To book tickets for the New York WINE RIOT go to:


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New York Riesling Diary: Day 9 – What do You do if You are a Riesling Against the Stream WINE RIOT?

Come and find out at the NYC WINE RIOT this weekend!

Having come out about being a WINE RIOT I’ve been asked what someone who’s like that actually does. In my case all of this is colored by Riesling, which my new book (published by Stewart, Tabori & Chang) declares to be the BEST WHITE WINE ON EARTH. In America nobody has questioned that title, instead either they cheer me on, launch, smile or give me an ironic wink. However, back in my country of birth England this title is treated with scorn and derision. It has even been suggested to me by someone in the British wine industry that, “you can’t do that!” Of course, the fact is that I just did and I’m not retracting it. However, let’s get back to that question.

Of course, one of the things that you do if you a Riesling Against the Stream Wine Riot is go to the NYC WINE RIOT this Friday evening, and Saturday afternoon and evening and hold a series of a dozen 20 minute Riesling Crash Courses. Against the advice of  friends and colleagues I will begin each Crash Course with a 60 second Riesling Slam into which I will try to pack all the Riesling essentials into that single minute. This will require some practice, for which there is too little time, and probably puts me under too much pressure, so I won’t be telling my therapist about this until I’ve done it and its too late.

To book tickets for the New York WINE RIOT go to:

The other thing which a Riesling Against the Stream Wine Riot does is to plant a vineyard just outside Berlin/Germany on the SW side at roughly 52° 30′ North. Back in 2012 the Klosterhof Töplitz wine estate with just under 5 acres of vines on a hillside site just outside Töplitz/Brandenburg came under the direction of the multi-talented Ludolf Artymowytsch. Together with Ludolf I developed plans to plant  a total of just shy of one thousand vines in two corners of the vineyard where the existing planting was struggling for inexplicable reasons. Finally on May, 3rd 2013 a group of friends and I got those vines in the soil and from the above picture you can see how they’ve flourished. Something like 600 of them should bear a small crop next year, which would give us enough wine to fill one (used) barrique, and enable us to begin production of the Wine with the Secret Name.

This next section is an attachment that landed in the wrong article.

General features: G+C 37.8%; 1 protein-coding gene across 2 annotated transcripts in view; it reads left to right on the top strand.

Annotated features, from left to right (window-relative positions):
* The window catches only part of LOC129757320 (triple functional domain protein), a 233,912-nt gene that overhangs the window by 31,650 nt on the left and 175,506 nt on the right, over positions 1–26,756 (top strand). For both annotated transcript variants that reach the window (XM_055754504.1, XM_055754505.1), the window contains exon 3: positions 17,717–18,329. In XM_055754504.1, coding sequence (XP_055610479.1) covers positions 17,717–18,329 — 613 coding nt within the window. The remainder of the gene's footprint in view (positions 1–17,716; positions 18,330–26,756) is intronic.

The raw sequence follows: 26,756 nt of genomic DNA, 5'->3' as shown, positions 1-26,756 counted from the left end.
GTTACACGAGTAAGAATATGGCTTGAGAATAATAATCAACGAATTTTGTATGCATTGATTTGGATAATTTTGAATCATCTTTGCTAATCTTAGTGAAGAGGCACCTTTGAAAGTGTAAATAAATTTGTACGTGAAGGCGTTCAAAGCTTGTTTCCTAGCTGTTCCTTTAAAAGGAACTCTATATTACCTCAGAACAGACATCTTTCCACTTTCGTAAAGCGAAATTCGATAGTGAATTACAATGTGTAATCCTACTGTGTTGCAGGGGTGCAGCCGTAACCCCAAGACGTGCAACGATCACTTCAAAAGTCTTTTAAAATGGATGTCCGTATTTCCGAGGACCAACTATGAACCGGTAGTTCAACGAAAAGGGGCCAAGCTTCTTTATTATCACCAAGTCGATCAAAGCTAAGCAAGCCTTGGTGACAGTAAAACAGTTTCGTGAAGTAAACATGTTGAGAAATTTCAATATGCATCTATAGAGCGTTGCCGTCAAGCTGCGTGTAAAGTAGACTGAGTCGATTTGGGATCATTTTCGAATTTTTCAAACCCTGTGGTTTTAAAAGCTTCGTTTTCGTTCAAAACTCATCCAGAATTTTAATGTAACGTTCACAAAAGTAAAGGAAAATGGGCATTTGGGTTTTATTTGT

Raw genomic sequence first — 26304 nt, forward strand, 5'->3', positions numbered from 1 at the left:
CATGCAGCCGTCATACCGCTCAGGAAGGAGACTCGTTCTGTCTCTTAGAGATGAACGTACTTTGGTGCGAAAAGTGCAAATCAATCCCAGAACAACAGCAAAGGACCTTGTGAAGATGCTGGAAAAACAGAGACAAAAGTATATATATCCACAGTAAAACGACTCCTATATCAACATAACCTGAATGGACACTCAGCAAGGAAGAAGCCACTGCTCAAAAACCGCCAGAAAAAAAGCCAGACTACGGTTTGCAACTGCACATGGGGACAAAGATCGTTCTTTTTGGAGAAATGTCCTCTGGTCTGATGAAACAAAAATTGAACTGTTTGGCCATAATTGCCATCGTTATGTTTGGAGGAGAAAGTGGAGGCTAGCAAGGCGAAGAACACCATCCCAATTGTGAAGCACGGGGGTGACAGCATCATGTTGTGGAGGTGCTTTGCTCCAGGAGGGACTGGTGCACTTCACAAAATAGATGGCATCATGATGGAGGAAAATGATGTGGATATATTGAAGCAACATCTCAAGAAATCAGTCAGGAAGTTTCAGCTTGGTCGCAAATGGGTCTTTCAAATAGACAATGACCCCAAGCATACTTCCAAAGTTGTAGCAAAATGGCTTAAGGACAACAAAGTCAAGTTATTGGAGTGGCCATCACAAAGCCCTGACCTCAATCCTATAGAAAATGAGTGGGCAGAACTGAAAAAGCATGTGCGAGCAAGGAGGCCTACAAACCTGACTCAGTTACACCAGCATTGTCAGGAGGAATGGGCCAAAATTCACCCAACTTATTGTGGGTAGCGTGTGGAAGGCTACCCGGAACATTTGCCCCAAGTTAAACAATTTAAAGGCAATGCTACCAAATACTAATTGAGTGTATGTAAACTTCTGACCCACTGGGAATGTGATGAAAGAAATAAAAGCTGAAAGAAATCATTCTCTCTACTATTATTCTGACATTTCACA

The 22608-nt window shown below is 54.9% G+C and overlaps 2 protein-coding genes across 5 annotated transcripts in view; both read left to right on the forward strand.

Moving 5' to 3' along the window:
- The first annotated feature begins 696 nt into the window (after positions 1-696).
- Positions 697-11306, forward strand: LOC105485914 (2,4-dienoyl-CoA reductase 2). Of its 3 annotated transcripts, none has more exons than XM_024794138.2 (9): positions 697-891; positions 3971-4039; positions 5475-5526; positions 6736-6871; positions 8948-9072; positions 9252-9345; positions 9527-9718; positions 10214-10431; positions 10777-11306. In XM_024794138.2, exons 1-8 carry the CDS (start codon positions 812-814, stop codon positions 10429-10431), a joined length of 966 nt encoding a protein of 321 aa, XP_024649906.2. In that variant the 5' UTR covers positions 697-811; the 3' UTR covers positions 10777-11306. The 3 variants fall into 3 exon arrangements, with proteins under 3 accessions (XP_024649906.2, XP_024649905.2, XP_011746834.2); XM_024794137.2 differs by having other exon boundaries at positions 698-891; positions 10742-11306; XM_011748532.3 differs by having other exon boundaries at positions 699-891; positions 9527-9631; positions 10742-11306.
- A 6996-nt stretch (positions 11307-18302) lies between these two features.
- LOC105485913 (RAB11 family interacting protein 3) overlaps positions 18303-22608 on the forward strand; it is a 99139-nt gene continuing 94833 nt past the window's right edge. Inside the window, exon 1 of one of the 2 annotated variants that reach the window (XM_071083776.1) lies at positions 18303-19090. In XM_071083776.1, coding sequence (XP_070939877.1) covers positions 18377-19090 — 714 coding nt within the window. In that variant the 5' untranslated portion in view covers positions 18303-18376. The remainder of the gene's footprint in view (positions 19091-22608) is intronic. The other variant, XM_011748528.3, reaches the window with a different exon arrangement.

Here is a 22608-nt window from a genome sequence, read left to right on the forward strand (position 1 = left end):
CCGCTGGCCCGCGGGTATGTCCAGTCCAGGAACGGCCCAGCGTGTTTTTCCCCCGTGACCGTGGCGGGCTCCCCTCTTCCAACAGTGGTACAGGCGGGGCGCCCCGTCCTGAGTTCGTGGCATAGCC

Now, I know what you’re all thinking: Stuart has planted Riesling. However, I didn’t do that, because I’ve yet to see any evidence that Riesling can be persuaded to ripen with any regularity around 52° 30′ North, and a human Wine Riot couldn’t do something as dumb as planting his favorite grape somewhere that it wouldn’t stand a chance of succeeding. That would be Riesling Fetishism rather than Riesling Love. So I studied the existing local plantings, experimental and commercial and drew up a short list of candidate grape varieties, then whittled that down to just one variety which seems almost ideally adapted to the growing conditions in the Very Cool Climate northeast of Germany.

As you can see from this photograph taken on September 7th this year, that is roughly three weeks prior to the harvest, Grauburgunder (aka Pinot Gris) ripens very well in the climate of the Berlin-Brandenburg area. For those interested in the numbers they had 10% potential alcohol, so ought to come in at 12% – 13%. The 2012 and 2013 dry Grauburgunders from Klosterhof Töplitz are good wines with delicate apple blossom and melon aromas and enough ripe flavors to balance the relatively high acidity for this grape. These were both average vintages and 2014 looks much more promising, also because during the last two years Ludolf and vineyard manager Andreas Schultze have enormously improved the vitality of this organic property. If you think the idea of growing red wine in such a cool location (the summers are actually rather warm, but spring often comes late to this part of Germany) then take a look at these St. Laurent grapes also photographed on September 7th. Here too they had at least weeks of further ripening ahead of them, but were already close to 11% potential alcohol. I’d say that this makes 13% – 13.5% a realistic possibility.

As with the Grauburgunder that means full technical ripeness (sometimes called physiological ripeness, a misleadingly simplistic term), although I don’t think it means that wines like the high end Pinot Gris from Alsace/France or the top St. Laurent from Burgenland/Austria are possible in the Berlin-Brandenburg area. The wines from 52° 30′ N are always going to be lighter in body and structure (I’m talking particularly about tannins) than those of the same grape varieties from warmer climates in more southerly locations where the intensity of solar radiation is higher. Climate change hasn’t abolished those differences any more than it has removed vintage variation.